The jailing of a British man who fought Daesh shows that the PKK should be struck off the list of banned ‘terrorist’ groups

YPG flags fly at a protest in Hungary
Tom Anderson

On 7 November, a man who risked his life to travel to fight Daesh (ISIS/ISIL) was imprisoned for “terrorism“. His sentence highlights the injustice of listing the Kurdistan Workers’ Party (PKK) as a terrorist organisation.

Those who have put their lives on the line to fight against Daesh’s massacres and genocide should be celebrated. Instead, the British state interrogates them, arrests them, and imprisons them.

Fighting ‘against the sick regime and ideologies of Daesh

Aidan James had travelled to Northeast Syria (aka Rojava) in 2017 to join the Peoples’ Defence Units (YPG) fight against Daesh. Before going he reportedly posted on Facebook that he intended to:

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  [Fight] side by side with brothers in arms against the sick regime and ideologies of the so-called Daesh [Isis] and other Islamic extremists

The jury did not find that attending a military training organised by the YPG in Syria was enough to find James guilty of terrorism. However, he was found guilty of attending a training in Makhmour camp in neighbouring Iraqi Kurdistan and sentenced to 12 months in prison. The judge found that James had received military training at a “PKK base”.

He was also sentenced to three years in prison for possession of cocaine with intent to supply. The drugs had been found after police searched his home because of statements he had made about his intention to travel to Syria.

James has been in prison on remand since he returned to the UK last February so has already served the majority of his time in prison

Farce

The court found James not guilty of receiving YPG training in Syria, and even complimented him for it. According to judge Edis:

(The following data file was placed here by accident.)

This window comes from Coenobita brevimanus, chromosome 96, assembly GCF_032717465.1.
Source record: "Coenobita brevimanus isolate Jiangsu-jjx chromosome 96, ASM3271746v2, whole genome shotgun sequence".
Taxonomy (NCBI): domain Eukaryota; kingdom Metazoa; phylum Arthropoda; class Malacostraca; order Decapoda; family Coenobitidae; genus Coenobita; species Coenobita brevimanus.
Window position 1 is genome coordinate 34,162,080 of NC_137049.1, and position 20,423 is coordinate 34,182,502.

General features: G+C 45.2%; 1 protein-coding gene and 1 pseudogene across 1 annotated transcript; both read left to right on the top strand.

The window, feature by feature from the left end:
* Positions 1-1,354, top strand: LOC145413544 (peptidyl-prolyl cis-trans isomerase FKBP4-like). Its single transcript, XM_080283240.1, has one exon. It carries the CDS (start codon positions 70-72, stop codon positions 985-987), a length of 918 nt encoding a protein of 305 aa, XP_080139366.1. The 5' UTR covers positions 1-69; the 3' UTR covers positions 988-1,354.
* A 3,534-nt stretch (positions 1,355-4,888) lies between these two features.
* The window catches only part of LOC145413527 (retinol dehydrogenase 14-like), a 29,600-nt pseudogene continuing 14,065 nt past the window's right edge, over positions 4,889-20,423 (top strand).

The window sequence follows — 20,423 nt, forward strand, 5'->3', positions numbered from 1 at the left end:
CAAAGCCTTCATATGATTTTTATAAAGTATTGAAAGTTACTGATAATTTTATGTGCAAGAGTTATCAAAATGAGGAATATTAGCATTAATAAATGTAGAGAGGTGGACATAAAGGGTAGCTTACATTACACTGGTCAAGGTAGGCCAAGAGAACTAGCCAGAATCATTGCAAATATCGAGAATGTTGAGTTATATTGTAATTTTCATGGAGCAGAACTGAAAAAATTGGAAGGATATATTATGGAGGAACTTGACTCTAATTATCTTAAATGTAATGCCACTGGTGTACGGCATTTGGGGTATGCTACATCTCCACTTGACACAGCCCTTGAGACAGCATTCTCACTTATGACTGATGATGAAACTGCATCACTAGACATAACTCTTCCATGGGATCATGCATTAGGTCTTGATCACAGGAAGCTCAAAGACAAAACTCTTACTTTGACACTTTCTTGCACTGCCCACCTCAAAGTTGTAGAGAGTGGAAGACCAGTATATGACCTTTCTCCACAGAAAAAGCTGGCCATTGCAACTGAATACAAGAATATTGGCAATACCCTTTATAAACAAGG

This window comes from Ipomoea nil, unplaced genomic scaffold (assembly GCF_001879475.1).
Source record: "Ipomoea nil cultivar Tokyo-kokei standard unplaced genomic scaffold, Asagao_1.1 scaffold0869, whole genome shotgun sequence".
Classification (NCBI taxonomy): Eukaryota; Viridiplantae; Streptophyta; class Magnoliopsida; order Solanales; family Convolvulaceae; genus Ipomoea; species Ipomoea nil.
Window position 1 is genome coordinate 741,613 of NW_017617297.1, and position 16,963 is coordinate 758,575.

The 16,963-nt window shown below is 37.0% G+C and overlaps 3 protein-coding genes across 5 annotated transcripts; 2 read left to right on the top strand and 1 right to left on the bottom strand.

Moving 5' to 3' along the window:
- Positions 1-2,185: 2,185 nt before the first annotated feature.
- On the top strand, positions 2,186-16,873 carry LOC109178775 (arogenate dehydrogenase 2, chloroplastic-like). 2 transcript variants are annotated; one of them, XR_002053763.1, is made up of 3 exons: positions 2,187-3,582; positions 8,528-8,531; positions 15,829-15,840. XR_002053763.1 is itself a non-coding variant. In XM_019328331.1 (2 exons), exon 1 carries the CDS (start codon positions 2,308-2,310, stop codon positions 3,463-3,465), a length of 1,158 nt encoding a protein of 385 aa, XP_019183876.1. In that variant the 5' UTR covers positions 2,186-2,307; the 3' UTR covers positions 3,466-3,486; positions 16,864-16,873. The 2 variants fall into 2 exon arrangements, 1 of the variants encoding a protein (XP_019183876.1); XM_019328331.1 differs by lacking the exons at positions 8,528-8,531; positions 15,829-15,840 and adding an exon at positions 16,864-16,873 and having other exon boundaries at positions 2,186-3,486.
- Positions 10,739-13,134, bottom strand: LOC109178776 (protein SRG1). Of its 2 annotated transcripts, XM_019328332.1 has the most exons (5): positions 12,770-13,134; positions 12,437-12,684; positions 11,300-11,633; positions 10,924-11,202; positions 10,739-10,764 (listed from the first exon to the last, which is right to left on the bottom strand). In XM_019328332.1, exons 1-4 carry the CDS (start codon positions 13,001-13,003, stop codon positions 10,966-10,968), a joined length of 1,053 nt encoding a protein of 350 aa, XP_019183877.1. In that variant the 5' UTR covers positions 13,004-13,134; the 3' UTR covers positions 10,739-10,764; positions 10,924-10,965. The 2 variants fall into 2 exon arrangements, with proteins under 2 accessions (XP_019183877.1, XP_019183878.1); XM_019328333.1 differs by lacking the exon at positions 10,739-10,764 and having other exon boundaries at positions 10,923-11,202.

The force for which you were being trained was defensive force against a lethal and genocidal threat from ISIS.

But, in defiance of all reason, Aidan was imprisoned for allegedly receiving PKK weapons training at the Makhmour camp. That training was clearly given for the same purpose as the YPG training – in order to equip him to fight against the genocidal threat from Daesh.

Makhmour

So what was this camp that James was imprisoned for going to? According to Edis:

On the way to Syria you spent a month in the refugee camp at Makhmour in Iraq which is a place where, on any view, the PKK was in a strong position. Indeed, had they not been there in force to defend it they would have been abandoning over 12,000 Kurds to potential slaughter by ISIS.

Nik Matheou of London Kurdistan Solidarity told The Canary:

Makhmour refugee camp has existed since the early 1990s when the Turkish state was committing war crimes, expelling Kurds from their villages and not allowing large numbers of Kurds who had fled across the border to Iraq to return… The [PKK] provides all the basic necessities for people in order to live [in the camp].

British terror legislation benefits Turkish state terrorism

The PKK was established in Turkey in the 1970s and has struggled for Kurdish autonomy since then. Since the 1980s, the PKK has intermittently been involved in armed struggle against the Turkish state.

The Turkish state represses Kurdish people, leftists, and those who do not define themselves as Turkish.

As the Canary has previously reported, the PKK:

has fought for Kurdish freedom and autonomy since the 1970s…Turkey has defined the PKK as a ‘terrorist group’. Most Western states followed suit, as they see Turkey as a key trading partner and NATO ally.